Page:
With the news being filled with Hurricane Katrina, this seems to be a good time to address the upcoming corporate tax filing deadlines.
Many people are totally displaced from their homes and businesses. Odds are, that they won’t even be able to return to get their records for months. That is – if the records are in any way decipherable.
Yes, it’s true, IRS did grant an extension to October 31st for time to file the corporate returns of companies and taxpayers affected by Hurricane Katrina.
But, how will IRS know that you or your client were affected?
In some cases, it will be obvious to IRS’s computers by virtue of the ZIP code.
In others, IRS will have no way of knowing. Perhaps it would be wise to alert IRS?
Here are some suggestions, depending on your connection with the corporation:
1)If you’re the tax professional, and have uncompleted corporate clients in your inventory, look them over to see if either the company or the client was a victim of Katrina in some way. They may have their business in the area. Or they may live outside the area, but their records are in that area. Whatever. Send IRS a letter advising them that this corporation needs additional time and wants to use the special Katrina extension.
2)You live or lived in the area and your corporate business records are in the disaster zone. Or you lived outside the area – but your tax professionals have your records – and they’re in the zone. Please see if you can find your corporation’s Federal Identification Number and send IRS a letter requesting the additional time. If you can’t find the number – at least include the corporation’s name and address.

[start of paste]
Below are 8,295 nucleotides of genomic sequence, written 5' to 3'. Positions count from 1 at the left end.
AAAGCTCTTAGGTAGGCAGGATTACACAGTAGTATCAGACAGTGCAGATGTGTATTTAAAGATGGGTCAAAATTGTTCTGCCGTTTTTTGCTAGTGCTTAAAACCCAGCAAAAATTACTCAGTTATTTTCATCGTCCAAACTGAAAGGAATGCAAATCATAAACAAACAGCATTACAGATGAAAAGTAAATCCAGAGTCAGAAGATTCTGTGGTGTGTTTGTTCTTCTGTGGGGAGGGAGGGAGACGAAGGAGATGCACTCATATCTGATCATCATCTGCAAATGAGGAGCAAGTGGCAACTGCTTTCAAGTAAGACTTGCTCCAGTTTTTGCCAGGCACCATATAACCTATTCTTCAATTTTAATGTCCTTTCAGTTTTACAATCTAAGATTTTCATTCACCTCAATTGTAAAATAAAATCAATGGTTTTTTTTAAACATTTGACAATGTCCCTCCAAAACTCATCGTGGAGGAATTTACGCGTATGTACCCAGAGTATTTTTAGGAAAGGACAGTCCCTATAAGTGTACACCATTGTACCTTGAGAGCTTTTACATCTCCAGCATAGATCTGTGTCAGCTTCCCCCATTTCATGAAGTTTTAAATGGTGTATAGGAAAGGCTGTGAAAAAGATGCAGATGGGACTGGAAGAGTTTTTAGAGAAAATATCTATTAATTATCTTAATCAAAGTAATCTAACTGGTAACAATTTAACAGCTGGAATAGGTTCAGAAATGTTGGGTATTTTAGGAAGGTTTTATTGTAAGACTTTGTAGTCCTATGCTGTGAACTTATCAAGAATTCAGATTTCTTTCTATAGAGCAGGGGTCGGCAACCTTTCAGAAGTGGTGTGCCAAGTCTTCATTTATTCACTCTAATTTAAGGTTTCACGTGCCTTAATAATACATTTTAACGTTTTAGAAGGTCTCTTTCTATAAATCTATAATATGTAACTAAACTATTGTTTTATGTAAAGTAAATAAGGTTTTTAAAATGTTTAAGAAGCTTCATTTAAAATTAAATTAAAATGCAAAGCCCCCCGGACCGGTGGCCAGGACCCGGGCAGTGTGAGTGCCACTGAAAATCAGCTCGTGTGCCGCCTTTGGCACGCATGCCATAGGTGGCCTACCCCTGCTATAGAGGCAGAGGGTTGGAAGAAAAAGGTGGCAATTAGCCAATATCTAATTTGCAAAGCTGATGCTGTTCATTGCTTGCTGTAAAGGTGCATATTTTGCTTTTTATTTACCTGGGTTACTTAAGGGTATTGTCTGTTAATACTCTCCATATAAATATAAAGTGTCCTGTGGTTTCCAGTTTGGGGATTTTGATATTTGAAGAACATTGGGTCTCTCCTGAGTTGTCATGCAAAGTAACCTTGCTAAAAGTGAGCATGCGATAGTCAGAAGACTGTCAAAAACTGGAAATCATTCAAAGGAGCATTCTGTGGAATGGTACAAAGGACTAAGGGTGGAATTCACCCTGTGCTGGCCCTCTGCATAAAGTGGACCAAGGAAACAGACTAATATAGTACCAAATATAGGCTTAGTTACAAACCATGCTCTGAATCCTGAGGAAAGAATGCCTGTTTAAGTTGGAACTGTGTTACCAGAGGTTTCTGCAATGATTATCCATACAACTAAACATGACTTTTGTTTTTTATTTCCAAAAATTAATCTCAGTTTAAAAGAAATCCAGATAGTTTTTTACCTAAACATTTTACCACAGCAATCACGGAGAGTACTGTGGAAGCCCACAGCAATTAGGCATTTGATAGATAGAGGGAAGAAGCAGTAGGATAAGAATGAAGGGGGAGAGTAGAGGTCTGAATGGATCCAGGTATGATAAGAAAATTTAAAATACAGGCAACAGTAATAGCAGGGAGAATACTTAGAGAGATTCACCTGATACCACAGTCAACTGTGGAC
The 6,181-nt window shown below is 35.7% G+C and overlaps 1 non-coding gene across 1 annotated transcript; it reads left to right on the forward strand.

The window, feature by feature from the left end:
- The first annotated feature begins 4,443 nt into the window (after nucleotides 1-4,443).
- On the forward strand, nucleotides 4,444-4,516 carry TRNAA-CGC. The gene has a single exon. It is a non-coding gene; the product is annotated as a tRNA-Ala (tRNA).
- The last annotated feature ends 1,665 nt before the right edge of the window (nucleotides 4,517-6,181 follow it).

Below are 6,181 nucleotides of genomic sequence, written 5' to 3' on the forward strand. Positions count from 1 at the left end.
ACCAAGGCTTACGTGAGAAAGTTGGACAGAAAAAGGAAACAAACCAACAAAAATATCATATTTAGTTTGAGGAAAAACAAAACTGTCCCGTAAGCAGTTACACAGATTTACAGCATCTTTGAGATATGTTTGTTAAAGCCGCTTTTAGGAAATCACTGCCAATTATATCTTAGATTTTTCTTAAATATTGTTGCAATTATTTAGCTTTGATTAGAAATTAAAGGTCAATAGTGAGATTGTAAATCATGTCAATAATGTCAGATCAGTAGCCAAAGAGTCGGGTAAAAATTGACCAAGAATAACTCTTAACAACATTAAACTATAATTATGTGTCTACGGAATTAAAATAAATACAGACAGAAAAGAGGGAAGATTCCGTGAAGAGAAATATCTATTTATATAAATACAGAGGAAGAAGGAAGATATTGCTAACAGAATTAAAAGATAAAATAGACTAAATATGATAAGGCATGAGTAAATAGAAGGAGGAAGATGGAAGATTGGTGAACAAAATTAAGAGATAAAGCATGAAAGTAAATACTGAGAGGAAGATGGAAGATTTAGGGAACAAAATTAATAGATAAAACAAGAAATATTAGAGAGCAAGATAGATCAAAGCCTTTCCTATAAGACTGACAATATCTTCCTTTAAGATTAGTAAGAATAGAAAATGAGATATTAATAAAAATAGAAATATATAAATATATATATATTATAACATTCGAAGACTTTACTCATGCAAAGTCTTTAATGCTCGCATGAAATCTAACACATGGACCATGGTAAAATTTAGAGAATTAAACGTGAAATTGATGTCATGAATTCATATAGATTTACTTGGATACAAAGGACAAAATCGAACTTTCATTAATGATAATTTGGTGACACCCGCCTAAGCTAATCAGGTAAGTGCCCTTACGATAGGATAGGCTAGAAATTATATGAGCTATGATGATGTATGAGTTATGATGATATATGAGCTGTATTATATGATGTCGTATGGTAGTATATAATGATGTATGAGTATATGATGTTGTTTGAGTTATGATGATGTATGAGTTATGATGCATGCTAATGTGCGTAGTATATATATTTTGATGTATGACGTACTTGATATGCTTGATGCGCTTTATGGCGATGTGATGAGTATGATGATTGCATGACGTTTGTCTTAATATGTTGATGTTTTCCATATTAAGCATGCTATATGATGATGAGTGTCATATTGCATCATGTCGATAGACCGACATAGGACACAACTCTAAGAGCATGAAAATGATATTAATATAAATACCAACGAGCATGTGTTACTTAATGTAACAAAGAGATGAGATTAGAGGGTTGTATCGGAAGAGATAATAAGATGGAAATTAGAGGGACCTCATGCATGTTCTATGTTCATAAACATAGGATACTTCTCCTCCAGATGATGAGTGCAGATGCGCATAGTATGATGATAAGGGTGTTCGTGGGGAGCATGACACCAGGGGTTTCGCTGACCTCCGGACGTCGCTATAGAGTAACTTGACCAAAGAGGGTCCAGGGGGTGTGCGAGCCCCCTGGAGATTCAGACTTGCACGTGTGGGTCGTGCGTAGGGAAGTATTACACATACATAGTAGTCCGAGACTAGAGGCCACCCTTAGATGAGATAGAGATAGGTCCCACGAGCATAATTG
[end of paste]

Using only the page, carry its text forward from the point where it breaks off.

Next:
3)You have a close friend or family member whose corporation is affected. You know that they don’t really have access to computers, the Internet or their corporate information. Help them. Send IRS a letter, explaining that, although you have no standing, you are making the request on behalf of a family member or close friend – and they’d like to let IRS know that they need the additional time. Again, even if you don’t have access to the Federal ID number – provide the corporate name and address.
Although this isn’t strictly necessary, it will help avoid the notices for late filing that might otherwise be generated if their ZIP code isn’t directly in the path of Katrina.
Naturally, you’ll find answers to all your tax issues and emergency tax information, where? At TaxMama.com
- Ask TaxMama :: Where taxes are fun and answers are free
- TaxMama’s links to Katrina :: Resources from IRS, FEMA, and charities